More than 1,000 cans and bottles have been dumped outside the Scottish Parliament to mark one year until the launch of the deposit return system.
The new scheme, which comes into effect on July 1, 2022, will see shoppers pay an additional charge when buying drinks in cans or bottles.
However, they will be able to get this fee refunded when they return their empty cans and bottles for recycling.
The Association for the Protection of Rural Scotland (APRS) and the Marine Conservation Society brought 1,085 cans and bottles to Holyrood on Thursday morning to represent the amount of litter the scheme will eliminate every day, per MSP, once it comes into effect.
‘It’s been a long time coming, and it’ll all be worth it!’
John Mayhew, director of APRS, said: “It’s wonderful to know it’s finally just a year to go until deposit return on cans and bottles across Scotland comes into effect.
“MSPs across parliament should be very proud of the work they did in getting us to this stage, and we know the public are right behind it too.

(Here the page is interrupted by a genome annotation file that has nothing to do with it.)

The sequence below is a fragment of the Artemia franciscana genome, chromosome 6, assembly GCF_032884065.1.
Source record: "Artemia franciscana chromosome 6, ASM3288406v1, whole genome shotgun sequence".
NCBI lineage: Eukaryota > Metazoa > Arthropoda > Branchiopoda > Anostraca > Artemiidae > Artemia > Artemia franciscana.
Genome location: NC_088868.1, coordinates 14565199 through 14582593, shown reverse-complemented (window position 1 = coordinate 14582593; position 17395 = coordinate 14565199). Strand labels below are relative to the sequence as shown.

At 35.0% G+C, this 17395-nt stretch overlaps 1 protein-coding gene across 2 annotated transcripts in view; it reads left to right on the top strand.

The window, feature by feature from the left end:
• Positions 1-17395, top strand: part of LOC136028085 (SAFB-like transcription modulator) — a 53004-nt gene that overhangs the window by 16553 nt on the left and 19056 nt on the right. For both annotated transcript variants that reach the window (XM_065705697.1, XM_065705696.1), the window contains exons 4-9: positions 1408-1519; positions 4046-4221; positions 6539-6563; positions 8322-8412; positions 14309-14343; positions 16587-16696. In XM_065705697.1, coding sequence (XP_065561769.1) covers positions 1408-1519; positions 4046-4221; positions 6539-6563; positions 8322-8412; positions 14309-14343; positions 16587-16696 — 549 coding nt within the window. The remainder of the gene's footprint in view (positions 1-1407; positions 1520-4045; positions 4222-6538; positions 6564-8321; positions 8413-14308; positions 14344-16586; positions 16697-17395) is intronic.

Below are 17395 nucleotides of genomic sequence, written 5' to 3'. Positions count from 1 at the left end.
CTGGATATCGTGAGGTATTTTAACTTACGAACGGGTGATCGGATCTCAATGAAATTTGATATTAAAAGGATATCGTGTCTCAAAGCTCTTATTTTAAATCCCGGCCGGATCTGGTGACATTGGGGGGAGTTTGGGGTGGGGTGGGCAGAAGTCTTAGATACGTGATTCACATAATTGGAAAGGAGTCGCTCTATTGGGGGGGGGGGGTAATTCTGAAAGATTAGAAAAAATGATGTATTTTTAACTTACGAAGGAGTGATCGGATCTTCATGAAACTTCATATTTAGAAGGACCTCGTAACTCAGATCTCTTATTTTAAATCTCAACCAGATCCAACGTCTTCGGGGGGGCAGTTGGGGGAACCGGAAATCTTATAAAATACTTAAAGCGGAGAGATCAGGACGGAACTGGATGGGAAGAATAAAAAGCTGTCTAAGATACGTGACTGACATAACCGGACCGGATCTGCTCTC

“one year to go! woohoo!” pic.twitter.com/nVkcAafRgM
— Have You Got The Bottle? (@yougotthebottle) July 1, 2021
“Going by our experiences visiting places that have deposit return, like Estonia and Norway, people across Scotland will very quickly find that littered drinks cans and bottles have become a thing of the past.
“I personally will be waiting for the shops to open on day one, July 1, 2022, with a huge smile on my face, ready to buy a drink, drink it on the spot and immediately return it.
“It’s been a long time coming, and it’ll all be worth it!”
Lib Dems urge government to sort out issues before July 2022 launch
Orkney MSP Liam McArthur is now urging the government to use the next 12 months to iron out any kinks in the system before it goes live next July.
This comes after the launch of the new scheme was delayed from April this year.
He said: “Scottish Liberal Democrats were the first party to adopt the policy of a nationwide deposit return scheme for the sake of our climate and cleaning up our seas.
“This scheme has already been delayed once so the Scottish Government must ensure that when it comes into force in a year’s time any kinks have been ironed out.
“That means making sure that the scheme works in island and rural areas and ensuring that manufacturers are not pushed to turn to more harmful materials.
That means making sure the scheme works in island and rural areas and ensuring that manufacturers are not pushed to turn to more harmful materials.
“This is one small step among many that Scotland needs to take over the next five years.
“From supermarket packaging to disposable coffee cups, we need to tackle our throwaway culture head on.”